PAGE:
Even if doctors can restore circulation to the crushed body part, the weakened blood vessel will remain vulnerable to subsequent injuries. It can produce blood clots, leading to heart attacks, strokes, and pulmonary embolisms. It can also leak blood, leaving the crushed body part weak.

Damaged Nerves

Nerve cells use a combination of chemistry and electricity to communicate with each other. When nerve cells get stretched or compressed, they can drop or produce errant nerve signals. 

As a result of this nerve damage, your crushed body part might experience:

  • Pain
  • Numbness
  • Tingling
  • Loss of dexterity
  • Paralysis

The intensity of the symptoms caused by nerve damage can range from uncomfortable to unbearable. Doctors can sometimes replace damaged nerves with a nerve graft. But in most cases, doctors cannot repair or replace a damaged nerve.

What Are Some Crushing Injury Complications?

Crushing injuries can lead to complications, including:

Crush Syndrome

Crush syndrome happens when large numbers of cells die from a crush injury. The dead cells release their contents into the bloodstream.

Your kidneys filter waste products from your blood. The volume of dead cells after a crush injury can overwhelm your kidneys leading to kidney damage or kidney failure. If your kidneys shut down, waste products will build up in your bloodstream, and you could suffer massive organ failure.


When doctors cannot restore circulation, bone structure, or nerve function in a crushed body part, they will consider amputation. If a body part lacks circulation, the cells will die and cause gangrene.

A body part lacking bone structure will be permanently disfigured and might not function. Doctors may recommend amputating the part and replacing it with a prosthetic.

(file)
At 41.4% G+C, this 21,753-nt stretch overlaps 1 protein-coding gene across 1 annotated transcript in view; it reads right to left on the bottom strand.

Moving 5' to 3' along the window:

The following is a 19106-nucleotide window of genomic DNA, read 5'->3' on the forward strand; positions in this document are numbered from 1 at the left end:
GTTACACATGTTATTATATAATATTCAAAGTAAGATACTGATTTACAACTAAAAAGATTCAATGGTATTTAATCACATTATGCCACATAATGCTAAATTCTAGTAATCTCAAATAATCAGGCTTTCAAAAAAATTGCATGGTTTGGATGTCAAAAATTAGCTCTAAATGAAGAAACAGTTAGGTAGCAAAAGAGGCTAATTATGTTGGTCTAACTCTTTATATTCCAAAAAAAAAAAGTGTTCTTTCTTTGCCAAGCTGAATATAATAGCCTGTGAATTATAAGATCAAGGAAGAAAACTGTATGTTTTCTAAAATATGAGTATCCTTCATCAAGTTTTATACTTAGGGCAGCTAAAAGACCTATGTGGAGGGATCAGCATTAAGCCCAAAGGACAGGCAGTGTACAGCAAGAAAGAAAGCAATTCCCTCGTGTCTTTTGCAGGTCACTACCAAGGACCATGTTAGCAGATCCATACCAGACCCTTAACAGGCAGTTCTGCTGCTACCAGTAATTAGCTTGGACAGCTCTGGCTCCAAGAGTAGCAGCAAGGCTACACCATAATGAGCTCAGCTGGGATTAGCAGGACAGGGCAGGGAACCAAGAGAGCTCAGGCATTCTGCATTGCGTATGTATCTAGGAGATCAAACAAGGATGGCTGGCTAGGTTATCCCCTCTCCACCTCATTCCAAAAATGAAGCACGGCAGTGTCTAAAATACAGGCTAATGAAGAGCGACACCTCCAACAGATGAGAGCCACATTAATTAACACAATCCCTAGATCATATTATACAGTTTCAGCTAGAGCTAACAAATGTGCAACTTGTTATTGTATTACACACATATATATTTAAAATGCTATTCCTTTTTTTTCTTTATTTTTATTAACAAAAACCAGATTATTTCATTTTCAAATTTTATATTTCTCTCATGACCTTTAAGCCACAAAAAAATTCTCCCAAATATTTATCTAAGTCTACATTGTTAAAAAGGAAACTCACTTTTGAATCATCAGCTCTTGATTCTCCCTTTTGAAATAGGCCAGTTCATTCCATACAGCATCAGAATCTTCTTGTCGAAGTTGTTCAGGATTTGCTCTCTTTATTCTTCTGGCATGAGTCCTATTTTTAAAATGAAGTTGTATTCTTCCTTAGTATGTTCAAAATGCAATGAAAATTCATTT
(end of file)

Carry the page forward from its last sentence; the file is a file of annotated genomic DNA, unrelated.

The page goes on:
When you lose nerve function in a body part, it can become a liability. Without any touch sensations, your crushed body part could get injured without you realizing it. And without motor function, you will not be able to move it.

What Are the Risk Factors for a Crushing Injury?

Crushing injuries can happen in nearly any accident. But two types of accidents have a heightened risk of crushing injuries.

Workplace Accident

Workplaces are full of ways you can get crushed. For construction workers, the second-most common fatal injury happens when workers get caught in or between objects. For example, a workplace accident can result in a crushing injury if you get caught between a vehicle and a wall.

Another common workplace accident happens when a worker gets crushed by a falling or dropped object. You could crush your foot at work by dropping a heavy object onto it.

Traffic Accident

Traffic accidents can cause crushing injuries in many ways, including:

Crushing injuries can also happen if your vehicle rolls over and your roof collapses.

What Compensation Can You Get for a Crushing Injury?

You could seek compensation if your crushing injury resulted from someone’s negligence. This compensation can cover both your economic damages, including your medical costs and lost income, and non-economic damages, including pain and suffering.

A crushing injury can have catastrophic effects. You could suffer significant limitations on the functions of the crushed body part. You might even lose the body part to amputation. To learn more about the compensation you might receive for your crushing injury, contact or call M&Y Personal Injury Lawyers at (877) 300-4535 for a free consultation.